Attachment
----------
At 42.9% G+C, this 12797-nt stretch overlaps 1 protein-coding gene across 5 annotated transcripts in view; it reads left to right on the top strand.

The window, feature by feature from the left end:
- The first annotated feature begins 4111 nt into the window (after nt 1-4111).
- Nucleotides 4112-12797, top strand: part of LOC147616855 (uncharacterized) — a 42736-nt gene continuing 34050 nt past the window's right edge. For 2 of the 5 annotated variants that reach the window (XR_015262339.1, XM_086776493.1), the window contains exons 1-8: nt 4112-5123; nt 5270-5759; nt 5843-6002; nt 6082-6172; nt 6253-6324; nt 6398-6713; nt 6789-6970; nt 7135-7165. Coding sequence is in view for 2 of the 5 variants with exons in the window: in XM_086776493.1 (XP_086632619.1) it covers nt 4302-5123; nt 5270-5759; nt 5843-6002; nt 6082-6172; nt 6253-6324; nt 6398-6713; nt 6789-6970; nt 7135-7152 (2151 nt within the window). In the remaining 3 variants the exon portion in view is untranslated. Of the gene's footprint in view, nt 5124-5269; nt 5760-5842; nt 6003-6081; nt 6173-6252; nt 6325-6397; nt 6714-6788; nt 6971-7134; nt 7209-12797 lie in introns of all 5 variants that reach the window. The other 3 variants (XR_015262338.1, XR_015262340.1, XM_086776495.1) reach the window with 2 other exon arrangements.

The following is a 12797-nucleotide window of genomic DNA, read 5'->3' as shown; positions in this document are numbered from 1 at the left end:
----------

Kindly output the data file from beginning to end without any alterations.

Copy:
At 42.9% G+C, this 12797-nt stretch overlaps 1 protein-coding gene across 5 annotated transcripts in view; it reads left to right on the top strand.

The window, feature by feature from the left end:
- The first annotated feature begins 4111 nt into the window (after nt 1-4111).
- Nucleotides 4112-12797, top strand: part of LOC147616855 (uncharacterized) — a 42736-nt gene continuing 34050 nt past the window's right edge. For 2 of the 5 annotated variants that reach the window (XR_015262339.1, XM_086776493.1), the window contains exons 1-8: nt 4112-5123; nt 5270-5759; nt 5843-6002; nt 6082-6172; nt 6253-6324; nt 6398-6713; nt 6789-6970; nt 7135-7165. Coding sequence is in view for 2 of the 5 variants with exons in the window: in XM_086776493.1 (XP_086632619.1) it covers nt 4302-5123; nt 5270-5759; nt 5843-6002; nt 6082-6172; nt 6253-6324; nt 6398-6713; nt 6789-6970; nt 7135-7152 (2151 nt within the window). In the remaining 3 variants the exon portion in view is untranslated. Of the gene's footprint in view, nt 5124-5269; nt 5760-5842; nt 6003-6081; nt 6173-6252; nt 6325-6397; nt 6714-6788; nt 6971-7134; nt 7209-12797 lie in introns of all 5 variants that reach the window. The other 3 variants (XR_015262338.1, XR_015262340.1, XM_086776495.1) reach the window with 2 other exon arrangements.

The following is a 12797-nucleotide window of genomic DNA, read 5'->3' as shown; positions in this document are numbered from 1 at the left end: